When we think about God’s mercy and grace to us in our helpless, sinful state, how can we not show a fraction of that mercy to those in need? The parable in Matthew 18 is about a king who pardoned his servant of an astounding amount of debt. The servant then goes to one who owed him a small sum of money and throws him in jail until he repays it. God has forgiven our debt; we have the opportunity to do the same through mercy ministry.


This type of ministry isn’t supposed to be just an at-the-surface type of giving, either. 1 Timothy 6 teaches that we are to be content, and trust the Lord for provision. If we are to also give generously to the poor, how do we reconcile giving generously and trusting God? If we give just enough so that we don’t lower our standard of living, is that enough? Absolutely not! If everyone did this, everyone would adapt and justify not giving to the poor. No one would be left to care for them. Instead, the Bible teaches that we are to bear each other’s burdens – we should give until we suffer like the poor suffer. If we aren’t giving enough to be burdened ourselves, is that bearing someone else’s burden?

At the same time, we are not to give so much away that our families become a burden to others – we are to care for our families (1 Timothy 5:8, Proverbs 6:8). We must find a balance, and it includes fighting the rationalization that we are taking care of our family and thus can’t give more to mercy ministry.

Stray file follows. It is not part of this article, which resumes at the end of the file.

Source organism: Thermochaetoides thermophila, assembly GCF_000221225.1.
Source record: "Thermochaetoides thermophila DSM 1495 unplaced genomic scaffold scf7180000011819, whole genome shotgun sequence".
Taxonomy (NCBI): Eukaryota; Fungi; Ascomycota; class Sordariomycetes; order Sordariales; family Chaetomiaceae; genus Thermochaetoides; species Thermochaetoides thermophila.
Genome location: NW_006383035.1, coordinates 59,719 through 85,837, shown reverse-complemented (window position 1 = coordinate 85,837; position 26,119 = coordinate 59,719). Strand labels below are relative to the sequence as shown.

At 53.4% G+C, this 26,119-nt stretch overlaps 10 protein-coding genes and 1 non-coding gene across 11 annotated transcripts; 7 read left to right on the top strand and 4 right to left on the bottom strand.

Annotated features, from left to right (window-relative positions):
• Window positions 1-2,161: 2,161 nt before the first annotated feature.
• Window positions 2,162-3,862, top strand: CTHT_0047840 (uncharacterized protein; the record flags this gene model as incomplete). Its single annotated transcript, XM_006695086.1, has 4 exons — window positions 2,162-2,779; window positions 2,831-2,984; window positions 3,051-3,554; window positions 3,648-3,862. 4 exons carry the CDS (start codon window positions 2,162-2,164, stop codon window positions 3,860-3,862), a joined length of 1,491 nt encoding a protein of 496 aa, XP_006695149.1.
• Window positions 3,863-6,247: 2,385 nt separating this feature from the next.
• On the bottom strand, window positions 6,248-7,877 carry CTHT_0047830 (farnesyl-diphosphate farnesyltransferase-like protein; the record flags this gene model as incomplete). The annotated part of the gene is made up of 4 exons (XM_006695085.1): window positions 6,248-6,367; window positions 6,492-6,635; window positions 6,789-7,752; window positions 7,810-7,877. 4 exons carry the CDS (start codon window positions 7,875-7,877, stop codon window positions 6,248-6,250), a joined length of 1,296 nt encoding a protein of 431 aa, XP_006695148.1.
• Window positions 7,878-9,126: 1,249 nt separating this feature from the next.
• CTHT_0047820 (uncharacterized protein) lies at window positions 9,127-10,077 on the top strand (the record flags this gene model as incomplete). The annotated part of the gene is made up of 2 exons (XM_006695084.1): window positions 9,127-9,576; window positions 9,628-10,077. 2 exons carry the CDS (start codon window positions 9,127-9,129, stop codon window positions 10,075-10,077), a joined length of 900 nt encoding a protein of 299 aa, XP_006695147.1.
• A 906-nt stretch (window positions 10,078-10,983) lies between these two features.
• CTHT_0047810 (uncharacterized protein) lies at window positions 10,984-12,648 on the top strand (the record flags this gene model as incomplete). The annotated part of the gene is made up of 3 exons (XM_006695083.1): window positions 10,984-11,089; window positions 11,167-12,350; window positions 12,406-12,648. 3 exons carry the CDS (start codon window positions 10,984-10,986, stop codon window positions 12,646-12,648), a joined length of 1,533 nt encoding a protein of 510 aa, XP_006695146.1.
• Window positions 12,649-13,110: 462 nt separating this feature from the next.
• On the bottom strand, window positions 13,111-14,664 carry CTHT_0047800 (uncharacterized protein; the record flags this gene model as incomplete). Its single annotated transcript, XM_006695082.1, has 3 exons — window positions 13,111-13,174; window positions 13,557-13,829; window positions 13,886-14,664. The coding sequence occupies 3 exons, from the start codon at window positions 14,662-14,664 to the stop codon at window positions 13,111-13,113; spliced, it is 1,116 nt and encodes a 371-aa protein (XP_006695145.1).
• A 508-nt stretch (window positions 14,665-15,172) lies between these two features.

We are commanded to share Christ’s love with others by both word and deed – not one or the other. In many cases ministering to others’ physical needs is a means of softening their heart to be receptive to the Gospel. Word and deeds are not totally separate ministries. Helping someone with the mindset that they need to reciprocate this generosity with hearing the Gospel is wrong. Both are means to the single end of the spread of the kingdom of God. Keller gives the example of deed and word ministry as a tree. The roots are the Gospel, which will build the kingdom of God. The two branches are word and deed ministry. If we cut out any part then we will not have a flourishing tree.


Elizabeth and I are graduate students living in Virginia Beach, and I work for a non-profit. When we compare ourselves to worldly standards, it is easy for us to fall into discontent or covetousness because we can’t “keep up with the Joneses.” But when we look at it from a Scriptural standpoint, we have been blessed far more than we could ever deserve – in our salvation, redemption, and daily provisions. We might have to get creative to show mercy to others. We are praying right now about going to Lagniappe Church in Bay St. Louis over Christmas. We both have about a week off, and want to contribute as much as we can to the work down there. There is so much more to do. Visit PrayForTheBay.com to learn more, or better yet, come with us!